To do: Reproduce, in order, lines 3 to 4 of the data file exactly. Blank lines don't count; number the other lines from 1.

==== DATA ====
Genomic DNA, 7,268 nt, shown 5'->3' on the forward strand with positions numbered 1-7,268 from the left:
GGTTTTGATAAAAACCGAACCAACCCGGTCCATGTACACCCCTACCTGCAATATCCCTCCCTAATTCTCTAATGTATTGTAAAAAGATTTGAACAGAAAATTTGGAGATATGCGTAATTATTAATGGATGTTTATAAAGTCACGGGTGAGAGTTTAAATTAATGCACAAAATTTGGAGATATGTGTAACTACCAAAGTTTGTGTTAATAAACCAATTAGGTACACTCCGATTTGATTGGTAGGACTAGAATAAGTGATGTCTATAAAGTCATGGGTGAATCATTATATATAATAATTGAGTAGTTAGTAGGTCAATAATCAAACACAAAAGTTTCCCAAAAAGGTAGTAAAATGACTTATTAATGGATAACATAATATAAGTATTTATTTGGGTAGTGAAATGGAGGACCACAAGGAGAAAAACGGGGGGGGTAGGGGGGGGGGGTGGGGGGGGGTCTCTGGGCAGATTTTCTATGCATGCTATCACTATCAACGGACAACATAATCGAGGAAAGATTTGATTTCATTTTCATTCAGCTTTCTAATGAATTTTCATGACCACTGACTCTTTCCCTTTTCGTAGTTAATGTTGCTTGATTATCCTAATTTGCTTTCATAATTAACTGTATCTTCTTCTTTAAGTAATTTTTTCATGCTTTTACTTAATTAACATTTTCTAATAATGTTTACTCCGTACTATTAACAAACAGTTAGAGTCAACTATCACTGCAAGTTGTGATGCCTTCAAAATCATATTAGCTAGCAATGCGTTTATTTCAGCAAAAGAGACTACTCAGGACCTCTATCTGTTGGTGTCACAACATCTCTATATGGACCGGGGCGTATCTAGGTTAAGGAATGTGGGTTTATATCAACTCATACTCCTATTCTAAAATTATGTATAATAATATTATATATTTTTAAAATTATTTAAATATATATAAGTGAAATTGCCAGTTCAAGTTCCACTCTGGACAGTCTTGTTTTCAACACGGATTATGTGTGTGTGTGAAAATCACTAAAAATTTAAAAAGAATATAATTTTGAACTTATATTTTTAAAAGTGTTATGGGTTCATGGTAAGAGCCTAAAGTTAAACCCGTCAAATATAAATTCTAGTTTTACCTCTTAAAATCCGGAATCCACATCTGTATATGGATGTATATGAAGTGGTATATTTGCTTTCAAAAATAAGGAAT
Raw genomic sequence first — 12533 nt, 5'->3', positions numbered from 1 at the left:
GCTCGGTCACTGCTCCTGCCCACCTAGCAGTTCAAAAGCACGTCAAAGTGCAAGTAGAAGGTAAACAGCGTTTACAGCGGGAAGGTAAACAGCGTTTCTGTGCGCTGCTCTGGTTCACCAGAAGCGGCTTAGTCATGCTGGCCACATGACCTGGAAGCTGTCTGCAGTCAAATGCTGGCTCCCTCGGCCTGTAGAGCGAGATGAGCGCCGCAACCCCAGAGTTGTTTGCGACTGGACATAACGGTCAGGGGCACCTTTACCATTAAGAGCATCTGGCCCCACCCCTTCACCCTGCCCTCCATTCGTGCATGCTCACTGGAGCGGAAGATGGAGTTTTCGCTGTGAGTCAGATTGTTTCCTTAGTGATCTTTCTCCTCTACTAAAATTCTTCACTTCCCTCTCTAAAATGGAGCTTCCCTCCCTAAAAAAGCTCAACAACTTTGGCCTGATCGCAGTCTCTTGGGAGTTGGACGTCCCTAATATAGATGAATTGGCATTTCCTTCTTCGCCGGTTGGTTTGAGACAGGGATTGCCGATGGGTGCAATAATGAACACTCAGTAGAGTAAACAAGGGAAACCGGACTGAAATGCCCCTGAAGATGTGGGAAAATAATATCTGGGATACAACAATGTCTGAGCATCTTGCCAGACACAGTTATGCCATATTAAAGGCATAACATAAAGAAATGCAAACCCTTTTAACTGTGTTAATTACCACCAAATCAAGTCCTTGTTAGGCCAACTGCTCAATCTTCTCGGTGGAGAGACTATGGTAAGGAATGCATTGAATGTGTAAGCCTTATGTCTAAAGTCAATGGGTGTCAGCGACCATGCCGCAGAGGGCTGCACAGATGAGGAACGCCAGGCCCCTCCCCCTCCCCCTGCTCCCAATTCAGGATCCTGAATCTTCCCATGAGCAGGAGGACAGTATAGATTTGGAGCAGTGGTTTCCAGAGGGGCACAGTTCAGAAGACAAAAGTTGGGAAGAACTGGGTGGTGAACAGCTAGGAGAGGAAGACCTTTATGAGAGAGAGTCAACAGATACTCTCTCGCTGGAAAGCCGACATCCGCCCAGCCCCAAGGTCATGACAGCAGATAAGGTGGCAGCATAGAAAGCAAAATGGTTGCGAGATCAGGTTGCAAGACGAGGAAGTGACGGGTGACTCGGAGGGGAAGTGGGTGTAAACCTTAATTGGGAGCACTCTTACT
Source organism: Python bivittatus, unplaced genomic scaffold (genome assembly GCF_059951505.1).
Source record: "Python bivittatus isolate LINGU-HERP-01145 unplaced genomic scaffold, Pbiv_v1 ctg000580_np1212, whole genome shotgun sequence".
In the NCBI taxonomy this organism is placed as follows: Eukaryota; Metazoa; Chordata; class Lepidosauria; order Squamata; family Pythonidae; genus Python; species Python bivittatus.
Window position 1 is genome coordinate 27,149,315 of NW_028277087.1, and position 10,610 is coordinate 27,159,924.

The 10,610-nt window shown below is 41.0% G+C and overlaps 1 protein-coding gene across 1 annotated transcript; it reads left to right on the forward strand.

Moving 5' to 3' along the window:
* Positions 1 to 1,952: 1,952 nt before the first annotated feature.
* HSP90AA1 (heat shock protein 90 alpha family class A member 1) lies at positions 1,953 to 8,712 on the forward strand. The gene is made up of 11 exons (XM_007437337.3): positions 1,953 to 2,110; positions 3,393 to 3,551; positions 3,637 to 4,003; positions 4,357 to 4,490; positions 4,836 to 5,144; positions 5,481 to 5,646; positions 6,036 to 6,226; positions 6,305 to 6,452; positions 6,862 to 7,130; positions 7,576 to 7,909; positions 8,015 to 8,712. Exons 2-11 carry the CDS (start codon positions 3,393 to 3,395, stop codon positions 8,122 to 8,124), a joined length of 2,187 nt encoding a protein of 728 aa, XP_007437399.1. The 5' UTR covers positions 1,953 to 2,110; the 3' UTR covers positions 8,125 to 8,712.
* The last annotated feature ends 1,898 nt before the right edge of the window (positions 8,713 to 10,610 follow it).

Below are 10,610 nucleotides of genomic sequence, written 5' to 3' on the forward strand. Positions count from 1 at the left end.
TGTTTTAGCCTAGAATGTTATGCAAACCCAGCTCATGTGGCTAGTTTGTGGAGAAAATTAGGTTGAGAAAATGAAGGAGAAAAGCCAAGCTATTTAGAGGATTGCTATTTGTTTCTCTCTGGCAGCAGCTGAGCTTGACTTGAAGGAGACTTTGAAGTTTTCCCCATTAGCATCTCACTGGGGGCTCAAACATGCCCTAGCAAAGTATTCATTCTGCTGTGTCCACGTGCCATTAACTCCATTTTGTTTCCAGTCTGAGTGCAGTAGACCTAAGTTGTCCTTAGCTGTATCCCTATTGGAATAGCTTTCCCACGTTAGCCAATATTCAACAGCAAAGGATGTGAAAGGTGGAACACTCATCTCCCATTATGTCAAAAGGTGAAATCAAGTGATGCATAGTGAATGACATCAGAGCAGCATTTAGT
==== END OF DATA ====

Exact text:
Raw genomic sequence first — 12533 nt, 5'->3', positions numbered from 1 at the left:
GCTCGGTCACTGCTCCTGCCCACCTAGCAGTTCAAAAGCACGTCAAAGTGCAAGTAGAAGGTAAACAGCGTTTACAGCGGGAAGGTAAACAGCGTTTCTGTGCGCTGCTCTGGTTCACCAGAAGCGGCTTAGTCATGCTGGCCACATGACCTGGAAGCTGTCTGCAGTCAAATGCTGGCTCCCTCGGCCTGTAGAGCGAGATGAGCGCCGCAACCCCAGAGTTGTTTGCGACTGGACATAACGGTCAGGGGCACCTTTACCATTAAGAGCATCTGGCCCCACCCCTTCACCCTGCCCTCCATTCGTGCATGCTCACTGGAGCGGAAGATGGAGTTTTCGCTGTGAGTCAGATTGTTTCCTTAGTGATCTTTCTCCTCTACTAAAATTCTTCACTTCCCTCTCTAAAATGGAGCTTCCCTCCCTAAAAAAGCTCAACAACTTTGGCCTGATCGCAGTCTCTTGGGAGTTGGACGTCCCTAATATAGATGAATTGGCATTTCCTTCTTCGCCGGTTGGTTTGAGACAGGGATTGCCGATGGGTGCAATAATGAACACTCAGTAGAGTAAACAAGGGAAACCGGACTGAAATGCCCCTGAAGATGTGGGAAAATAATATCTGGGATACAACAATGTCTGAGCATCTTGCCAGACACAGTTATGCCATATTAAAGGCATAACATAAAGAAATGCAAACCCTTTTAACTGTGTTAATTACCACCAAATCAAGTCCTTGTTAGGCCAACTGCTCAATCTTCTCGGTGGAGAGACTATGGTAAGGAATGCATTGAATGTGTAAGCCTTATGTCTAAAGTCAATGGGTGTCAGCGACCATGCCGCAGAGGGCTGCACAGATGAGGAACGCCAGGCCCCTCCCCCTCCCCCTGCTCCCAATTCAGGATCCTGAATCTTCCCATGAGCAGGAGGACAGTATAGATTTGGAGCAGTGGTTTCCAGAGGGGCACAGTTCAGAAGACAAAAGTTGGGAAGAACTGGGTGGTGAACAGCTAGGAGAGGAAGACCTTTATGAGAGAGAGTCAACAGATACTCTCTCGCTGGAAAGCCGACATCCGCCCAGCCCCAAGGTCATGACAGCAGATAAGGTGGCAGCATAGAAAGCAAAATGGTTGCGAGATCAGGTTGCAAGACGAGGAAGTGACGGGTGACTCGGAGGGGAAGTGGGTGTAAACCTTAATTGGGAGCACTCTTACT